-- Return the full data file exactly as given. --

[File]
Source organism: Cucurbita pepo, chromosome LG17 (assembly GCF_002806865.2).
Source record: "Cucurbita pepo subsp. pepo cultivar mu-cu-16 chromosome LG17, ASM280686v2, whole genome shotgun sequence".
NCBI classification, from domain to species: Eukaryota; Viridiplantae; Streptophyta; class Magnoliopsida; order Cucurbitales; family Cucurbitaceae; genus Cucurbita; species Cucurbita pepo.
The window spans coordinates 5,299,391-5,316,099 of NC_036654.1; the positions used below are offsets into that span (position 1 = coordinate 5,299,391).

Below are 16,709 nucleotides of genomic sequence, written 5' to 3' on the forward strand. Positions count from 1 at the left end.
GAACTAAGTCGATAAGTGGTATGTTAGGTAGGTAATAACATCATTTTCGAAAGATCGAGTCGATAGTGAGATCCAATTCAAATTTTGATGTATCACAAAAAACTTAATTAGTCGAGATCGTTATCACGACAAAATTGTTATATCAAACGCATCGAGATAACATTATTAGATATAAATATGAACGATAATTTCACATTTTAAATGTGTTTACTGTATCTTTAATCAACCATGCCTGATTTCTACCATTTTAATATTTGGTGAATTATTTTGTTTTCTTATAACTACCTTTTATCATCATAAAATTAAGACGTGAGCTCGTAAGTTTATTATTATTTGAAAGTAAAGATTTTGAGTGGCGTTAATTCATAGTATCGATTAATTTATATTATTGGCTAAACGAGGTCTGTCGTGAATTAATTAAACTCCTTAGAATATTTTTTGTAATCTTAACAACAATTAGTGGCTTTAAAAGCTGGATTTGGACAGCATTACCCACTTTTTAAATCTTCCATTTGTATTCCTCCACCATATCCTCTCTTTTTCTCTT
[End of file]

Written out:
Source organism: Cucurbita pepo, chromosome LG17 (assembly GCF_002806865.2).
Source record: "Cucurbita pepo subsp. pepo cultivar mu-cu-16 chromosome LG17, ASM280686v2, whole genome shotgun sequence".
NCBI classification, from domain to species: Eukaryota; Viridiplantae; Streptophyta; class Magnoliopsida; order Cucurbitales; family Cucurbitaceae; genus Cucurbita; species Cucurbita pepo.
The window spans coordinates 5,299,391-5,316,099 of NC_036654.1; the positions used below are offsets into that span (position 1 = coordinate 5,299,391).

Below are 16,709 nucleotides of genomic sequence, written 5' to 3' on the forward strand. Positions count from 1 at the left end.
GAACTAAGTCGATAAGTGGTATGTTAGGTAGGTAATAACATCATTTTCGAAAGATCGAGTCGATAGTGAGATCCAATTCAAATTTTGATGTATCACAAAAAACTTAATTAGTCGAGATCGTTATCACGACAAAATTGTTATATCAAACGCATCGAGATAACATTATTAGATATAAATATGAACGATAATTTCACATTTTAAATGTGTTTACTGTATCTTTAATCAACCATGCCTGATTTCTACCATTTTAATATTTGGTGAATTATTTTGTTTTCTTATAACTACCTTTTATCATCATAAAATTAAGACGTGAGCTCGTAAGTTTATTATTATTTGAAAGTAAAGATTTTGAGTGGCGTTAATTCATAGTATCGATTAATTTATATTATTGGCTAAACGAGGTCTGTCGTGAATTAATTAAACTCCTTAGAATATTTTTTGTAATCTTAACAACAATTAGTGGCTTTAAAAGCTGGATTTGGACAGCATTACCCACTTTTTAAATCTTCCATTTGTATTCCTCCACCATATCCTCTCTTTTTCTCTT